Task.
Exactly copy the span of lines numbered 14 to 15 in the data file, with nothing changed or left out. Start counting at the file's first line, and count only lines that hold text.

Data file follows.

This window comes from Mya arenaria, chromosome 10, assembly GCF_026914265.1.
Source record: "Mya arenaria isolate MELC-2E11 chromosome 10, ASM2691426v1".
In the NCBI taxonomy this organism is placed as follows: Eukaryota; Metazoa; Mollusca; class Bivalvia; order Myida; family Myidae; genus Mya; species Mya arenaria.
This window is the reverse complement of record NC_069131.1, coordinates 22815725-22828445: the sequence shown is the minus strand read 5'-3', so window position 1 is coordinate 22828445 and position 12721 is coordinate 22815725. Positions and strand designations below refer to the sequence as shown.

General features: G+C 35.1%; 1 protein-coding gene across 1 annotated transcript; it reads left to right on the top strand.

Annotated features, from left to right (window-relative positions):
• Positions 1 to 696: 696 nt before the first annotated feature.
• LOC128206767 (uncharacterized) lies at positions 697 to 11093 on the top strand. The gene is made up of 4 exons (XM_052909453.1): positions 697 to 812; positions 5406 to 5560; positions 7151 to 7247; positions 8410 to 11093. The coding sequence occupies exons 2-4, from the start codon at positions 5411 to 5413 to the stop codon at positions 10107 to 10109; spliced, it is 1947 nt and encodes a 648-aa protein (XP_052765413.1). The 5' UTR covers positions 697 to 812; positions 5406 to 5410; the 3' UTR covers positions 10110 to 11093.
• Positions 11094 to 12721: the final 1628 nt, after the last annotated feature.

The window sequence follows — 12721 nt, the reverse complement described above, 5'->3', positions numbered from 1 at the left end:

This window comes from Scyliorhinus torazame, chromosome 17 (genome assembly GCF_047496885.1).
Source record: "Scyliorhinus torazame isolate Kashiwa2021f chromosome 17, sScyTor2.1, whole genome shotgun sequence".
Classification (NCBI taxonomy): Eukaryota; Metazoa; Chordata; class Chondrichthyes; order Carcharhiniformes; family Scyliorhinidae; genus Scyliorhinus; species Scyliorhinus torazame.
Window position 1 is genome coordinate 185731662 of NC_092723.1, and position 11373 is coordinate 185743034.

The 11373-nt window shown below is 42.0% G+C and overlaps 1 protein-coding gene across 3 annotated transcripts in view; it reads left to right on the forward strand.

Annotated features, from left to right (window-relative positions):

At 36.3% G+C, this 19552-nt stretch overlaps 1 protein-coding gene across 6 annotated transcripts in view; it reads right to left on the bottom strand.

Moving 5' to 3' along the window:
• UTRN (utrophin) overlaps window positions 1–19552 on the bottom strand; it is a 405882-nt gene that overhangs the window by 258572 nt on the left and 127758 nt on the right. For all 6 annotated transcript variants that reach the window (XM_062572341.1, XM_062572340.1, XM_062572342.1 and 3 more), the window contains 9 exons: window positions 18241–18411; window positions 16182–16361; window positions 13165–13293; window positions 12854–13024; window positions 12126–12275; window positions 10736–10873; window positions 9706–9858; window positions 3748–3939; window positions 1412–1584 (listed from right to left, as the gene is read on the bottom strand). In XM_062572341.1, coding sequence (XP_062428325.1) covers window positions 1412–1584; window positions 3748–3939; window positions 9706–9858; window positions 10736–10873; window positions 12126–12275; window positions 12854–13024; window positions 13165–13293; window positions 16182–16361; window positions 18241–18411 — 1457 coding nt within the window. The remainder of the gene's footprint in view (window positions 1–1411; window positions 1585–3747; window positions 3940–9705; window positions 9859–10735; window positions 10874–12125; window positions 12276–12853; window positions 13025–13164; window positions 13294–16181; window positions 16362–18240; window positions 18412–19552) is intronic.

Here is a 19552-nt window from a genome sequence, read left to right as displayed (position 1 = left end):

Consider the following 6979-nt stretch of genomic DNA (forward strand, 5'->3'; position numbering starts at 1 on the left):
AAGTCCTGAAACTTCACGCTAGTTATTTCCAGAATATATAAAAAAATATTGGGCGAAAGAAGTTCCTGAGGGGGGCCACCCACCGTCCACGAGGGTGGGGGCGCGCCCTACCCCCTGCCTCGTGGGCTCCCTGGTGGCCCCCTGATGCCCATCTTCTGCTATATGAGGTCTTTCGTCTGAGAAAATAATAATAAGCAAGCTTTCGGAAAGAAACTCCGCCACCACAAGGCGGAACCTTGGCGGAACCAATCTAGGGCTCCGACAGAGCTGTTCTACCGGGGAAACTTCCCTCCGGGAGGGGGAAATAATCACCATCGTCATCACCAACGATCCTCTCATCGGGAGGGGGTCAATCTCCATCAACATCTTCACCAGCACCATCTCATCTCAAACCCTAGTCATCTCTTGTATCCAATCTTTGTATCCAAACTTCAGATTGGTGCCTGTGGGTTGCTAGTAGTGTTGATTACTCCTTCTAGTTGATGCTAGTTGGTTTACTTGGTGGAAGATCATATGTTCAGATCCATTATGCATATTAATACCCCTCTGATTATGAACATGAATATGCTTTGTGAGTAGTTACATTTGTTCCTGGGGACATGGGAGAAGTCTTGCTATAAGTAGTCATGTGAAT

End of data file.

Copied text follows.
Window position 1 is genome coordinate 185731662 of NC_092723.1, and position 11373 is coordinate 185743034.

The 11373-nt window shown below is 42.0% G+C and overlaps 1 protein-coding gene across 3 annotated transcripts in view; it reads left to right on the forward strand.